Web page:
Upcoming Satellite  Early Universe Cooled

Mission May 'See' How

As the early universe cooled

shortly after the Big Bang, bubbles formed in its hot plasma, triggering gravitational waves that could be detectable even today, a new study suggests.

In the new study, 

the scientists model how these gravitational waves could produce a signal that would be detectable by LISA using a technique known as holographic duality. 

Holographic duality is

 based on string theory and enables scientists to mathematically describe the behavior of particles in gravity and gravity-free environments. 

Using this technique scientists 

 could analyze the events in the early universe. Their model took into account the temperature at which the transition was likely taking place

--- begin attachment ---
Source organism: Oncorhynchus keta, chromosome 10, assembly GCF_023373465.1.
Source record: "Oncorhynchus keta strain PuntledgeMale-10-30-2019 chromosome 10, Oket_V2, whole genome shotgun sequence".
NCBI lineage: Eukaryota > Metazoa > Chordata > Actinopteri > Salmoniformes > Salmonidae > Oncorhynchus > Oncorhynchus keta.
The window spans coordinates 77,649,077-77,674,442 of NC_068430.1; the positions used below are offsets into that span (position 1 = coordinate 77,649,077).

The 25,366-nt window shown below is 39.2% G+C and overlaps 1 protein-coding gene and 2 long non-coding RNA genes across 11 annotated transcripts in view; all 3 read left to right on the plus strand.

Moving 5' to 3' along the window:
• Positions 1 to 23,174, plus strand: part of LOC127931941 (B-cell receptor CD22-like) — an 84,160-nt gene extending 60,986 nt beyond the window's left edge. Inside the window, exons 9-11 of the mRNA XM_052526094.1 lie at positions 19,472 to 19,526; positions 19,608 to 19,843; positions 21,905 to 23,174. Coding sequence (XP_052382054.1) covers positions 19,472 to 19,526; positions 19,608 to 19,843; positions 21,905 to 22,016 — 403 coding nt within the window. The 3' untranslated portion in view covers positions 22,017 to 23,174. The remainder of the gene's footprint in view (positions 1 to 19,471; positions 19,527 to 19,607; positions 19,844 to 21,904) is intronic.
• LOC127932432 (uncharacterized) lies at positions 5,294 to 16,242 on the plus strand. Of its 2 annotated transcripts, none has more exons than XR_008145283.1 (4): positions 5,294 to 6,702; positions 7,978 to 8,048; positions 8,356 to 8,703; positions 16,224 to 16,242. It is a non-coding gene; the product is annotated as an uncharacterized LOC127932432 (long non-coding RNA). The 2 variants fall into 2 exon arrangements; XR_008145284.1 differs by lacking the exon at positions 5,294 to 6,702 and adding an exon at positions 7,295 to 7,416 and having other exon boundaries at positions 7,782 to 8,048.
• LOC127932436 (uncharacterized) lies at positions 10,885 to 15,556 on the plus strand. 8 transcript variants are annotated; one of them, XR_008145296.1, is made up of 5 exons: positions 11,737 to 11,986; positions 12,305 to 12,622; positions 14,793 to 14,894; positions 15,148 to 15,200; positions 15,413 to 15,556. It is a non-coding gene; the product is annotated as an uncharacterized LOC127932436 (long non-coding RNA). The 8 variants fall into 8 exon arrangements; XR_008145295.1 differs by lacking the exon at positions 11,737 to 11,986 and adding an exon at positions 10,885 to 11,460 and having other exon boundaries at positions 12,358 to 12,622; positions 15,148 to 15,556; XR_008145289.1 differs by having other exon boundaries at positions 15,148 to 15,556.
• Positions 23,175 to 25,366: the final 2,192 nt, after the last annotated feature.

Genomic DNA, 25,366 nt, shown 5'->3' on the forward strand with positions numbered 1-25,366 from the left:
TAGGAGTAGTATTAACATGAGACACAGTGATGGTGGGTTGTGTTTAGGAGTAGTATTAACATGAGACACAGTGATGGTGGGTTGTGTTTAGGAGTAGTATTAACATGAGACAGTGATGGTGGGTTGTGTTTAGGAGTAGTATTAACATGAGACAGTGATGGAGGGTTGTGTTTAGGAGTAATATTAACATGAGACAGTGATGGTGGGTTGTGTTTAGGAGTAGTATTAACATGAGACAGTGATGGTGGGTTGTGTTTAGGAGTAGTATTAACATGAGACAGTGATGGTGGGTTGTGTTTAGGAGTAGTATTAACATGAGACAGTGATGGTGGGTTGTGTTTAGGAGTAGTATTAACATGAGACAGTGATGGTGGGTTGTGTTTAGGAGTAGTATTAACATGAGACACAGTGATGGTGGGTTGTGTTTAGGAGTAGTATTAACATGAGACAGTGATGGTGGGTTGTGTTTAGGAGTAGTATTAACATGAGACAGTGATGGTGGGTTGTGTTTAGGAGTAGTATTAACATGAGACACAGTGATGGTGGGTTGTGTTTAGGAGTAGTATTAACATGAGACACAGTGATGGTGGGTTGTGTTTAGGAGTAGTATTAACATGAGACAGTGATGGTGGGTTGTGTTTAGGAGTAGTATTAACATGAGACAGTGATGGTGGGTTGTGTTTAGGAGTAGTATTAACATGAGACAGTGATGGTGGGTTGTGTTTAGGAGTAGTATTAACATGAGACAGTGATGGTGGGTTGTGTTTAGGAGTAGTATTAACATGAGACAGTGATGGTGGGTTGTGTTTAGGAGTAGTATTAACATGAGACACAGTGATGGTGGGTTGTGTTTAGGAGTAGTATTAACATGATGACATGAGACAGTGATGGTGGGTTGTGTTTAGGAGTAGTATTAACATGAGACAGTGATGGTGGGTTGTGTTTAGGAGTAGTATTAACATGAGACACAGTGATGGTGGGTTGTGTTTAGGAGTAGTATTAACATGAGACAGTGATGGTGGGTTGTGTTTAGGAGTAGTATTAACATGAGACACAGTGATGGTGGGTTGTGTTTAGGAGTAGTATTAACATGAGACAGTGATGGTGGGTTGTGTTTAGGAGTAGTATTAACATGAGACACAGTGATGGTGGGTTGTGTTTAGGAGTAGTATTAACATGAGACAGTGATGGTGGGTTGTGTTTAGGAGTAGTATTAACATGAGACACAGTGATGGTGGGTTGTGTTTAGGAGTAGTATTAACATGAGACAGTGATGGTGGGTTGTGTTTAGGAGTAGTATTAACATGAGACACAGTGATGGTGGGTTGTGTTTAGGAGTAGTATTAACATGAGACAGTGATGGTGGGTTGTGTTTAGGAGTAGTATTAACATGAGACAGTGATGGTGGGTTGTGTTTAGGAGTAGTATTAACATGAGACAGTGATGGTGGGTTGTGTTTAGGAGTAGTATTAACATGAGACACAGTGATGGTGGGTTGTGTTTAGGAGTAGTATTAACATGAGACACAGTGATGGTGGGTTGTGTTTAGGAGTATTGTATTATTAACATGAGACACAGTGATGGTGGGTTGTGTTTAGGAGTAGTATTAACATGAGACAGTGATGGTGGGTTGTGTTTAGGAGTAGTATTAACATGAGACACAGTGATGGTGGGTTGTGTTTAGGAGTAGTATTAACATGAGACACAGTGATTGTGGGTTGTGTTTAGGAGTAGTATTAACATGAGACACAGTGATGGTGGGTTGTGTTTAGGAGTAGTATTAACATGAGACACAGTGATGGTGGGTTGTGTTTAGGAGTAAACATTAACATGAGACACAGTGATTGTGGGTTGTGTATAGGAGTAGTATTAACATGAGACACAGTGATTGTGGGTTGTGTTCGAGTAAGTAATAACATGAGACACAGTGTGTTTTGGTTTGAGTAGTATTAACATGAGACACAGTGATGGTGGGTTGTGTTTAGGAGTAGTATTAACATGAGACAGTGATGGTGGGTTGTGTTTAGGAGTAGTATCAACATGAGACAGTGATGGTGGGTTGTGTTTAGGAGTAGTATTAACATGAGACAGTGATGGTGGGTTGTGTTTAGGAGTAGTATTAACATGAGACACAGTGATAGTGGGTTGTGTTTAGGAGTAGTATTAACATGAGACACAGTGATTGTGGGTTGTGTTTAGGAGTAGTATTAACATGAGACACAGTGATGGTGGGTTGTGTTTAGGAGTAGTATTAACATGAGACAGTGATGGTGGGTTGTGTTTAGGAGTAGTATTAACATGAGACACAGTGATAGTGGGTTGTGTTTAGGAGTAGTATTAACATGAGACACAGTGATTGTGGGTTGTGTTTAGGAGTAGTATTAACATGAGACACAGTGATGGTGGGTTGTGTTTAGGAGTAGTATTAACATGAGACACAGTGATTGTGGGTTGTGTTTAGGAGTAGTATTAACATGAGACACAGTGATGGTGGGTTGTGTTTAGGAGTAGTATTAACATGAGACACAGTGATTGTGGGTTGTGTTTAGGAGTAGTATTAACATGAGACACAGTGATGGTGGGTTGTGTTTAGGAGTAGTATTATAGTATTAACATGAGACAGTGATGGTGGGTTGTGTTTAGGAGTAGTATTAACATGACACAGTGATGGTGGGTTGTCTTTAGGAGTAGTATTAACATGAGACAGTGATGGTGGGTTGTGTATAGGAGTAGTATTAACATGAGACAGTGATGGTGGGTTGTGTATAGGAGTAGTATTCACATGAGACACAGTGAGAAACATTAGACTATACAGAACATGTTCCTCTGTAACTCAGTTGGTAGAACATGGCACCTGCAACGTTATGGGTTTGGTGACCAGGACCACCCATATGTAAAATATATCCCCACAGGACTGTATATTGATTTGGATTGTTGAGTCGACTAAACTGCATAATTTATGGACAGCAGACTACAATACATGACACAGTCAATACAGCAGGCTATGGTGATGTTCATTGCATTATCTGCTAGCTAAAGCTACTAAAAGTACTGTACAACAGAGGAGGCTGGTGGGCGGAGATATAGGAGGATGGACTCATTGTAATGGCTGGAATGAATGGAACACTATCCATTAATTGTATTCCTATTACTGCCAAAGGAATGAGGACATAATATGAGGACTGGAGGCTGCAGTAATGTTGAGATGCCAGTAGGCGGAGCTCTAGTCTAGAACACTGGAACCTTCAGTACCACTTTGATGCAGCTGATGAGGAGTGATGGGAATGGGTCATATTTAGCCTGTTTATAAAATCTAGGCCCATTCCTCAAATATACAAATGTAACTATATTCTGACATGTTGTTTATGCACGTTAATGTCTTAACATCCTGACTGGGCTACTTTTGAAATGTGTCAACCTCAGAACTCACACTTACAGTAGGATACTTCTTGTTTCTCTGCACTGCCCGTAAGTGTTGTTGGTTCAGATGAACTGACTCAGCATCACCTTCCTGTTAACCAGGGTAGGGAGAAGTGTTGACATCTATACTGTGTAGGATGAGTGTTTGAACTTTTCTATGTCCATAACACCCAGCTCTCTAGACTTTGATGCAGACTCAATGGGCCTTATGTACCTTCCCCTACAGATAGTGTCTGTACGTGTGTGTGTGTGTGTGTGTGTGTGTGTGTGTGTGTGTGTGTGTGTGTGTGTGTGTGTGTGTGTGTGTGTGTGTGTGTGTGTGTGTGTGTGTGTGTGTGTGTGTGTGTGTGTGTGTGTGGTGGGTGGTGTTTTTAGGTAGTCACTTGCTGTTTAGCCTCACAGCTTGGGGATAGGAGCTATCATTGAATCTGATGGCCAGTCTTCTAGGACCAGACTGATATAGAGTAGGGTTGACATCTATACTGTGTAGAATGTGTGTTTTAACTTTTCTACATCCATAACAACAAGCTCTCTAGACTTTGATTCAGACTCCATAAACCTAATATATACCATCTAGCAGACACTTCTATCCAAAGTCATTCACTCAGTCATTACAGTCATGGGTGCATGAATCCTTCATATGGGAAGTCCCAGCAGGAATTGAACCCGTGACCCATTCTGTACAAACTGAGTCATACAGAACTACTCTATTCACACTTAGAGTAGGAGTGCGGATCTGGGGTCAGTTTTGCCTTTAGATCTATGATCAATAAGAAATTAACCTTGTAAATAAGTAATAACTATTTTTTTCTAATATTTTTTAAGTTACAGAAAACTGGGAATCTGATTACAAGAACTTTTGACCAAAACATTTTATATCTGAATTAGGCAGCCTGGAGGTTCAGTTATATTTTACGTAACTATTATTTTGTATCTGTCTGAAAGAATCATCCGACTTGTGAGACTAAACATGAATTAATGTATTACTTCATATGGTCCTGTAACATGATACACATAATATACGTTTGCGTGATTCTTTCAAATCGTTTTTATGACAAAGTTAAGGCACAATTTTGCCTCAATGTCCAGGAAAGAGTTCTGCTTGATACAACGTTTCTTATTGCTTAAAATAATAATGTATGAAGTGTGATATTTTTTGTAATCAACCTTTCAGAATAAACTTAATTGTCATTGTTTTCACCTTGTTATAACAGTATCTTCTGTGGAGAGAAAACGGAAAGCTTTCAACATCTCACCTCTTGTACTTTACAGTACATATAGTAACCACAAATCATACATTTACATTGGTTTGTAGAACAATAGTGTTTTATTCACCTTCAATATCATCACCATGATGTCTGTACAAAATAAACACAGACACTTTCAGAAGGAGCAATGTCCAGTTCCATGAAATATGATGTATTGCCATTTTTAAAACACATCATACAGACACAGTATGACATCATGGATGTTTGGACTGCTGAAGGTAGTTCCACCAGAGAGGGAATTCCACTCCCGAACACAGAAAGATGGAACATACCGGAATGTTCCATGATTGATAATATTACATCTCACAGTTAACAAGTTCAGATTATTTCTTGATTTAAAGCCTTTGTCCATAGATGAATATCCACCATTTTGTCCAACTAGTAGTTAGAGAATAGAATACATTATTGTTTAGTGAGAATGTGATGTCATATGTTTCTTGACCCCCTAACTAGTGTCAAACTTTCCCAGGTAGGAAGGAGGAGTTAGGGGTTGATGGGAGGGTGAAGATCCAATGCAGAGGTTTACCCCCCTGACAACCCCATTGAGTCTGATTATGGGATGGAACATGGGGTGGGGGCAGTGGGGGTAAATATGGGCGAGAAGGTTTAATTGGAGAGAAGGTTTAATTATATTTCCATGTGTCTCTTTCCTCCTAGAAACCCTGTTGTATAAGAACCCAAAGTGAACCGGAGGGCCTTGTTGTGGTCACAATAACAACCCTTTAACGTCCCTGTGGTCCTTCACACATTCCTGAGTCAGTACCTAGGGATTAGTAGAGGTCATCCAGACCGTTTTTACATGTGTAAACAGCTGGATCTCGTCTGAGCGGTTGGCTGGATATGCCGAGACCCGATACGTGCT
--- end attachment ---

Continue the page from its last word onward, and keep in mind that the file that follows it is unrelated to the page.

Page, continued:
Using this technique scientists 

 could analyze the events in the early universe. Their model took into account the temperature at which the transition was likely taking place

Scientists think as 

the hot plasma cooled down, bubbles started to form in it as part of the so-called nucleation process

Upcoming Satellite  Early Universe Cooled

Mission May 'See' How